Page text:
After that it will take you to the World Select. Here, you can choose from any
    one of the 10 different themes of the game. Let's take The Gardens, for an
    Next it takes you to the Template select. You can actually use any one of the
    game's 120 Adventure and 120 Puzzle levels. As you can imagine, that's a lot of
    levels to choose from! You can only use, however, levels that you have already
    cleared. The rest will be locked until you clear them. Let's take 1-1 Puzzle 
    for now.
    the first time you open Level Editor, it will give you a quickie tutorial, just
    like with the main game, on how to do the most basic of functions-creating
    objects, the toolbar, moving objects, setting their script. In fact, frozen
    permenently in the top screen are the following words: "Create objects with
    writepad, then place. Tap objects to script. Tap arrow for toolbar."
    We'll get to what all of this means shortly. Firstly, let's examine our map.
    It's quite small, actually; in fact, there's nothing really to it besides a 
    tiny overhang to the left. Perfect for our means.
    The first thing you'll notice is that you can't walk Maxwell around. If you 
    want to move him (he represents the starting point), you'll have to drag him to
    a new location. He also won't drop out of the sky if you place him in open air,
    something that also affects all the other items in the editor, and he won't 
    fall down until you test the level.
    There are only two objects on the screen-a arrow button to the left, and a
    writepad to the right. I'm hoping you know what to do with the writepad, right?
    You use it to write things. Gasp, yes!
    You still have a maximum items amount. So be careful not to go over the limit.
    Hmmm, what is our example going to be like? Well, at the moment I was feeling
    pretty spikey atm, so I came to using STEELSPIKES. Try it on your own. I
    arranged 4 STEELSPIKES around a spot. For scenery, I used a TRAFFIC SIGN
    atached to a tree, and a STOP SIGN on the other side.
    Of course, it will become immediatly apparent that we're missing something.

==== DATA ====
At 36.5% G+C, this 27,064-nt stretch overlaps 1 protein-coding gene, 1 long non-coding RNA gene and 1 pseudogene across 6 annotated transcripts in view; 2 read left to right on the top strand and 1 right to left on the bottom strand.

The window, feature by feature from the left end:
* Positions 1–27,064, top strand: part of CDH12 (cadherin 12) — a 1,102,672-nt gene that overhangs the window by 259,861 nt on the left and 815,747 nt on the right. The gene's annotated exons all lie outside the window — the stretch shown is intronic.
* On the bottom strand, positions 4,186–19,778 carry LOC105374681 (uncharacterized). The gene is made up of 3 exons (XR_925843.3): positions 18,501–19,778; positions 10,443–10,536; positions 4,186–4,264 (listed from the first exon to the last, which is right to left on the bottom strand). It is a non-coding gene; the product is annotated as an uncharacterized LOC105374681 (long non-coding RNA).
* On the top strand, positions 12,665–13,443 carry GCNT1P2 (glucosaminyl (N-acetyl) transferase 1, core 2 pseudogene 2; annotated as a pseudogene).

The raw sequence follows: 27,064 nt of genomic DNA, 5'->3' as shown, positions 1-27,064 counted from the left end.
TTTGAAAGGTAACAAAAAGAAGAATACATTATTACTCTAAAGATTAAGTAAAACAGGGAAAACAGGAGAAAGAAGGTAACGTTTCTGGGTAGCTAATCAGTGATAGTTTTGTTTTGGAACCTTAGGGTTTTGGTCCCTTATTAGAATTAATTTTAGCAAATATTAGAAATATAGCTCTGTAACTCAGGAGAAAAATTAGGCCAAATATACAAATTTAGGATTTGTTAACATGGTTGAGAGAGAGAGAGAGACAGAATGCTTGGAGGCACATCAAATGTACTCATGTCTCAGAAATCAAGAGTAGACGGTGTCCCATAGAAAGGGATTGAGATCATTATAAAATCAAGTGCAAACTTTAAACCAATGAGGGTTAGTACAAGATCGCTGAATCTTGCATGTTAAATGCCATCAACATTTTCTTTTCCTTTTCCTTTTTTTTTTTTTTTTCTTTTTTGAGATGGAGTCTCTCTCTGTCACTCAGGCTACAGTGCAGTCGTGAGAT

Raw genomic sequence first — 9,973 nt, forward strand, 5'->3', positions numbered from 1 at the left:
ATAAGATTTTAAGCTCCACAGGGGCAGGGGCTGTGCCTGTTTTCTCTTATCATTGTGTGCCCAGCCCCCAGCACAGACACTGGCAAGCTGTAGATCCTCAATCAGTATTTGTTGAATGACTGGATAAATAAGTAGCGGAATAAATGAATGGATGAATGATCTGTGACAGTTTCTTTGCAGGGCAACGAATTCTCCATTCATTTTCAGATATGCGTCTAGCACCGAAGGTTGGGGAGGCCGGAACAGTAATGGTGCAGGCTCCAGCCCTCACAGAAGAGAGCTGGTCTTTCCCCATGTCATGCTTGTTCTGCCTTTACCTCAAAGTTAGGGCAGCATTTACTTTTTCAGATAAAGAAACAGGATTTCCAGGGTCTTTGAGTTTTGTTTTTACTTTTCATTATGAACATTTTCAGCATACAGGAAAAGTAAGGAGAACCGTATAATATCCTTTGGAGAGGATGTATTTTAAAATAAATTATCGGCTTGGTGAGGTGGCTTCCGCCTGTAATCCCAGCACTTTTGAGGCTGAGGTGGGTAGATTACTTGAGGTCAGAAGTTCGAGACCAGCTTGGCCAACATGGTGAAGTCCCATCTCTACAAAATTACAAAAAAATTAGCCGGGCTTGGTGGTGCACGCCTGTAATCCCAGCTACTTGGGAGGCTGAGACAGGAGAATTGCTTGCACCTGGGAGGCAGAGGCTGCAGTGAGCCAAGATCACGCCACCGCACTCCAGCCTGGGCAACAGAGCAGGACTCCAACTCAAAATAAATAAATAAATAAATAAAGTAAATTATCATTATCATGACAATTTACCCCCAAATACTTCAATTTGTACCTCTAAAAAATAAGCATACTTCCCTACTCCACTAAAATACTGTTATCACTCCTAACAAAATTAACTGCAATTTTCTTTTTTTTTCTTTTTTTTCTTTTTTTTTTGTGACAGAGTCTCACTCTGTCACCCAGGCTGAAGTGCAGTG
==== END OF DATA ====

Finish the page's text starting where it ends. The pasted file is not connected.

Where's the starite? Interestingly enough, they have a Starite specially for
    Level Editor, only accesible in Level Editor. Go to the Wordpad and type in
    STARITE. Choose (Level Editor) and place the Starite in the middle of the
    Before you continue or are allowed to do this, you must create a STARITE.
    So now we (sorta) have a level.
    One more thing. If you open the menu, you will see that "Retry" has been 
    replaced with "Reset." Use reset to return the stage to its original save-file
    self. Remember however that all unsaved progress will be lost; when reverting,
    the game asks you if you're sure. this is quite useful if you mess up or such.
    On to the next step!
    [1.04] Testing and Saving
    Before you save your level and bask in its glory, you have to test it to see
    how it works. Tap on the icon in the top-left corner to open the Toolbar. Tap
    on the Green arrow to test your level!
    For our prediciment, Wings would be best. Write them and attach them, and then
    fly down to the Satirite to win! If you ever need to leave the level early, you
    can press on the big red square that appears in place of the arrow (stop-duh).
    Remember that in testing you can die, just like in the real thing. Also, if you
    die, finish the level, or quit, things will revert to the main editing screen.
    Just so you know.
    I'm not quite happy with my level-the sign keeps falling down and the spikes